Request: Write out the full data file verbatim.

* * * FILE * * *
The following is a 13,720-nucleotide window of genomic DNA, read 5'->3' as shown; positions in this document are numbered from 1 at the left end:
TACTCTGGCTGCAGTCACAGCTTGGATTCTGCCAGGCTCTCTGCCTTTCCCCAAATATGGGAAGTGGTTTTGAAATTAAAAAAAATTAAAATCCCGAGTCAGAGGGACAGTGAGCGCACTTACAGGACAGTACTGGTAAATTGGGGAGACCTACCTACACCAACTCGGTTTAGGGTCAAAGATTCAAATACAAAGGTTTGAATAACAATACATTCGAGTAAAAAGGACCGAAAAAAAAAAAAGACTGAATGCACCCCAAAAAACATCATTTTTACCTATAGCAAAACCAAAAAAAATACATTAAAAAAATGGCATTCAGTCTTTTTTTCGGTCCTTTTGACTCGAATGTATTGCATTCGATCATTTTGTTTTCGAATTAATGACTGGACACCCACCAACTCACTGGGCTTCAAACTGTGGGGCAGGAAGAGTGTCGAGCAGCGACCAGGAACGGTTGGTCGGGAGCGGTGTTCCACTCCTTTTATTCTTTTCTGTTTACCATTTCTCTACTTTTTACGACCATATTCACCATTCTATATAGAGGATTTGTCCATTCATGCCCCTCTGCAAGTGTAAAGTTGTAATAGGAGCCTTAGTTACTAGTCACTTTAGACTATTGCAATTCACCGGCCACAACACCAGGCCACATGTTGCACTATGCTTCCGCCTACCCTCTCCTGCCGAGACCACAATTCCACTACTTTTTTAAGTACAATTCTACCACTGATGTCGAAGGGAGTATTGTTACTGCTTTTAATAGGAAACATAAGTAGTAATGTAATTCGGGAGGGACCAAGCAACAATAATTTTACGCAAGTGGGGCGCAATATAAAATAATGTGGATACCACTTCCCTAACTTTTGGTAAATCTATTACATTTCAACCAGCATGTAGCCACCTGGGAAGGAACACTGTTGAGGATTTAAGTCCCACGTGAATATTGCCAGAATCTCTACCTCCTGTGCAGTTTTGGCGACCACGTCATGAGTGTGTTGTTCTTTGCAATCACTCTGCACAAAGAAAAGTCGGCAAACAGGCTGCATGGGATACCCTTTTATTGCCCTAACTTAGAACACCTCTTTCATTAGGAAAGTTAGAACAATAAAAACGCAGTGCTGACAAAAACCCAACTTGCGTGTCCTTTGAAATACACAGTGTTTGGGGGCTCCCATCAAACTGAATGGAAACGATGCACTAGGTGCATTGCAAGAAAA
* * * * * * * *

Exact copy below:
The following is a 13,720-nucleotide window of genomic DNA, read 5'->3' as shown; positions in this document are numbered from 1 at the left end:
TACTCTGGCTGCAGTCACAGCTTGGATTCTGCCAGGCTCTCTGCCTTTCCCCAAATATGGGAAGTGGTTTTGAAATTAAAAAAAATTAAAATCCCGAGTCAGAGGGACAGTGAGCGCACTTACAGGACAGTACTGGTAAATTGGGGAGACCTACCTACACCAACTCGGTTTAGGGTCAAAGATTCAAATACAAAGGTTTGAATAACAATACATTCGAGTAAAAAGGACCGAAAAAAAAAAAAGACTGAATGCACCCCAAAAAACATCATTTTTACCTATAGCAAAACCAAAAAAAATACATTAAAAAAATGGCATTCAGTCTTTTTTTCGGTCCTTTTGACTCGAATGTATTGCATTCGATCATTTTGTTTTCGAATTAATGACTGGACACCCACCAACTCACTGGGCTTCAAACTGTGGGGCAGGAAGAGTGTCGAGCAGCGACCAGGAACGGTTGGTCGGGAGCGGTGTTCCACTCCTTTTATTCTTTTCTGTTTACCATTTCTCTACTTTTTACGACCATATTCACCATTCTATATAGAGGATTTGTCCATTCATGCCCCTCTGCAAGTGTAAAGTTGTAATAGGAGCCTTAGTTACTAGTCACTTTAGACTATTGCAATTCACCGGCCACAACACCAGGCCACATGTTGCACTATGCTTCCGCCTACCCTCTCCTGCCGAGACCACAATTCCACTACTTTTTTAAGTACAATTCTACCACTGATGTCGAAGGGAGTATTGTTACTGCTTTTAATAGGAAACATAAGTAGTAATGTAATTCGGGAGGGACCAAGCAACAATAATTTTACGCAAGTGGGGCGCAATATAAAATAATGTGGATACCACTTCCCTAACTTTTGGTAAATCTATTACATTTCAACCAGCATGTAGCCACCTGGGAAGGAACACTGTTGAGGATTTAAGTCCCACGTGAATATTGCCAGAATCTCTACCTCCTGTGCAGTTTTGGCGACCACGTCATGAGTGTGTTGTTCTTTGCAATCACTCTGCACAAAGAAAAGTCGGCAAACAGGCTGCATGGGATACCCTTTTATTGCCCTAACTTAGAACACCTCTTTCATTAGGAAAGTTAGAACAATAAAAACGCAGTGCTGACAAAAACCCAACTTGCGTGTCCTTTGAAATACACAGTGTTTGGGGGCTCCCATCAAACTGAATGGAAACGATGCACTAGGTGCATTGCAAGAAAA